‘Access to coordinated multidisciplinary medicine and science services is so important for athletes/dancers and also for medical practitioners and scientists. Having a multidisciplinary team under one roof develops areas of specialist knowledge, makes services easily accessible and is time efficient. With the EIS system we have what I and previous colleagues had to work hard to achieve whilst working in dance. When the team consists of a number of skilled practitioners at various locations who do not necessarily speak to each other regularly, problems can arise. These problems are reduced when communication happens face to face on a regular, often daily, basis.’

Mike Chisholm, Physiotherapist, English Institute of Sport (formerly at the Royal Ballet and in private practice working with dancers)

It is clear from the conversations I’ve had that in so many ways dance and sport share the same vision of support for their top athletes/dancers, for the nurturing of talents of the future, and for the part sport and dance play in contributing towards a healthier nation.

In sport this vision is expressed in part in what already exists but also in plans for the London Olympic Institute (LOI) which it is planned will form a significant legacy of the London 2012 Olympic Games.

The British Olympic Association and Dance UK are in agreement that the needs of performers, the facilities and the expertise required are so similar – with many crossovers already of medical practitioners and scientists working in both fields – that it makes sense to work in partnership. Having national dance and sports medicine services working alongside one another under one roof will make the best use of resources and combine key aspects of the Olympic Ethos: sport, culture, health and education. It will also provide the best opportunities for advancing both fields of research and comparing notes on effectively training and retaining young talent and encouraging physical activity for a healthier nation.

‘For a number of years sport has developed an infrastructure of medical and science support for top performers, culminating in a regional system of support centres. In addition to that, over the past three years, the Olympic Medical Institute has developed a national centre of excellence for residential rehabilitation and intensive treatment as well as providing out-patient services in sports medicine, physiotherapy and sports science support. The world of dance has recognised the value that such multidisciplinary services can offer in terms of fast-track diagnosis and comprehensive treatment for the fastest possible return to performance. An opportunity exists to pilot a similar service for dancers at the OMI which will not only provide a short cut to excellent support, but will also assist with the future, coordinated provision at the London Olympic Institute.’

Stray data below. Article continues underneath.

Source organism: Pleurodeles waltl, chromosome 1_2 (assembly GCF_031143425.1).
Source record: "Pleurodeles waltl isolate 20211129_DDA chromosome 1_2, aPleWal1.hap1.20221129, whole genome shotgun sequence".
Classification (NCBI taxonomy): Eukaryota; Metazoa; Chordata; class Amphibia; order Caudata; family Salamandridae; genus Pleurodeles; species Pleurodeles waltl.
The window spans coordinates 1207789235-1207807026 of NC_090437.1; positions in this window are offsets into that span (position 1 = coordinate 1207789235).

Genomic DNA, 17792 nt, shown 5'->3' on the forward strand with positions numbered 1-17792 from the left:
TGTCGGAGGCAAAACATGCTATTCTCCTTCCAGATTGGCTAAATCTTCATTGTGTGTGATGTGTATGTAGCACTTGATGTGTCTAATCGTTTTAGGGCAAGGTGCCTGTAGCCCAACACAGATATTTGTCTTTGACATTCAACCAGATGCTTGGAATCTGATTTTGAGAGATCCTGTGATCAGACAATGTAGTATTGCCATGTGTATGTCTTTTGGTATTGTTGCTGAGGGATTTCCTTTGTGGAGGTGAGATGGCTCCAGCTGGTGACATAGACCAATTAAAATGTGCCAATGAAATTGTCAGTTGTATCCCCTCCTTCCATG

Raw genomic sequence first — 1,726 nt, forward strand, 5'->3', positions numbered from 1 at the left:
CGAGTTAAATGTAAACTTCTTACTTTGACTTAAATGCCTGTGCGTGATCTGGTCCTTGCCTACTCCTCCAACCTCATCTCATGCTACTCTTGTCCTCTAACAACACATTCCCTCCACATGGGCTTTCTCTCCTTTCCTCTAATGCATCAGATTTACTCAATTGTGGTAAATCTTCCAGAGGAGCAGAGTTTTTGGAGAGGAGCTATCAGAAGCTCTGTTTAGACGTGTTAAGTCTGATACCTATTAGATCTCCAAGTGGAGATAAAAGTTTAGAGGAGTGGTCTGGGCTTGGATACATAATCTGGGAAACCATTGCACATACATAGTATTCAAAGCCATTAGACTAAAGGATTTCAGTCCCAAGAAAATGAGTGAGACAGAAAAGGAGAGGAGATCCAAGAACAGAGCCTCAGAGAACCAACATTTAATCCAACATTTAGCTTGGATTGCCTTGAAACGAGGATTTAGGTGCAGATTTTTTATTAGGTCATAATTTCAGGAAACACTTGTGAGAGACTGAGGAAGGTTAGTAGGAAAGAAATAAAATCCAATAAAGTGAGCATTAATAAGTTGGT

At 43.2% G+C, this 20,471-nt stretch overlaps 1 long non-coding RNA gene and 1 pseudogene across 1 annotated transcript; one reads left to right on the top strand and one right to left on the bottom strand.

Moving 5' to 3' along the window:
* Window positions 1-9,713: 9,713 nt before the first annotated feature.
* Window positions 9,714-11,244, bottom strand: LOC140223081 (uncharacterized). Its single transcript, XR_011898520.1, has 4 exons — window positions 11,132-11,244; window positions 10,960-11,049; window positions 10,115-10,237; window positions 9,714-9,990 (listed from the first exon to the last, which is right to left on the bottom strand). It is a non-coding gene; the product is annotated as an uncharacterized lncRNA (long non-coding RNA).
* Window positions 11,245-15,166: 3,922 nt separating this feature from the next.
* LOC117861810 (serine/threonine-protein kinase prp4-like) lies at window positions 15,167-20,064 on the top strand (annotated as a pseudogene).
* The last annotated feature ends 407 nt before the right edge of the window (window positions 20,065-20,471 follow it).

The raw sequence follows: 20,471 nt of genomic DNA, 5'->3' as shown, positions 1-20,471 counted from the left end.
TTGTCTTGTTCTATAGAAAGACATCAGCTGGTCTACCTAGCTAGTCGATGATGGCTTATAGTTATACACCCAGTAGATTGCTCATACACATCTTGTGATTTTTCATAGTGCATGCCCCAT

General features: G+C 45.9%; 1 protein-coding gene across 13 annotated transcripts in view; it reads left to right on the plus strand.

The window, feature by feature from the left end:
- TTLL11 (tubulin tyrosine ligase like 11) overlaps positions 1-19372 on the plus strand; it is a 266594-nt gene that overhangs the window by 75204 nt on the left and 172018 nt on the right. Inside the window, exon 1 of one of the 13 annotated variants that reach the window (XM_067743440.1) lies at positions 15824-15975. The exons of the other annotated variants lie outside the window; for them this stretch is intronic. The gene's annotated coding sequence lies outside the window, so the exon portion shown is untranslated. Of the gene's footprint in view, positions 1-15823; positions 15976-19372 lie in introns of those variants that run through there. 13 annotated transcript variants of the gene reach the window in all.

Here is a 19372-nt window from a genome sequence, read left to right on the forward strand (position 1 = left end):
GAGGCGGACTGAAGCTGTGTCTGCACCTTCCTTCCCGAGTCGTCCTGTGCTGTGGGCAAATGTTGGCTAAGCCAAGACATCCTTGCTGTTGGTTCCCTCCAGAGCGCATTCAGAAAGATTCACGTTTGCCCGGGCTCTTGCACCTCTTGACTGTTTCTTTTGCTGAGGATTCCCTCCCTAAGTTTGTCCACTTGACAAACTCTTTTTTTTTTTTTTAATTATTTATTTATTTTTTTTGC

Nick Fellows, Olympic Medical Institute

In preparation for (potential) collaboration within the London Olympic Institute, the OMI and Dance UK are planning a pilot scheme that will offer, in the shorter term, a select number of dancers access to existing facilities at the OMI, Jerwood and Laban. It will also work with those companies and schools that have good existing provision to effectively monitor the injury and health status of dancers over time. The pilot’s purpose is to test how to effectively coordinate such ‘independent’ provision, how the relationship between sport and dance will work, and to test exactly what is required by the dance profession in terms of quantity and different types of medical provision, in order that future services can be effectively planned and budgeted for in the long term. Dance UK will be seeking funding for the pilot later this year and will also be looking into who c/should and how such provision might be funded in the long term.

Dance UK’s Healthier Dancer Programme is interested to hear from any member organisations who wish to discuss these developments in more detail, to gain your feedback and register industry support for coordinated dance medicine and science service provision.

‘Now is a good time for dance and sport to work together as sport is starting to focus on 2012 and there will be a real opportunity for sport and culture/the arts to form closer ties in preparation for this event and, perhaps as importantly, beyond this.

There are many benefits of dance and sport working together more closely. Each can learn from the other as the physiological and anatomical similarities are obvious but so are the demands of each discipline. And dance can learn from work done in the sporting disciplines, the successes and failures, in terms of research done to move things on and the setting up of medical and support service facilities.’

Mike Chisholm, Physiotherapist, English Institute of Sport (formerly at the Royal Ballet and in private practice working with dancers)

Originally published in Dance UK  magazine, Issue 61 – Summer 2006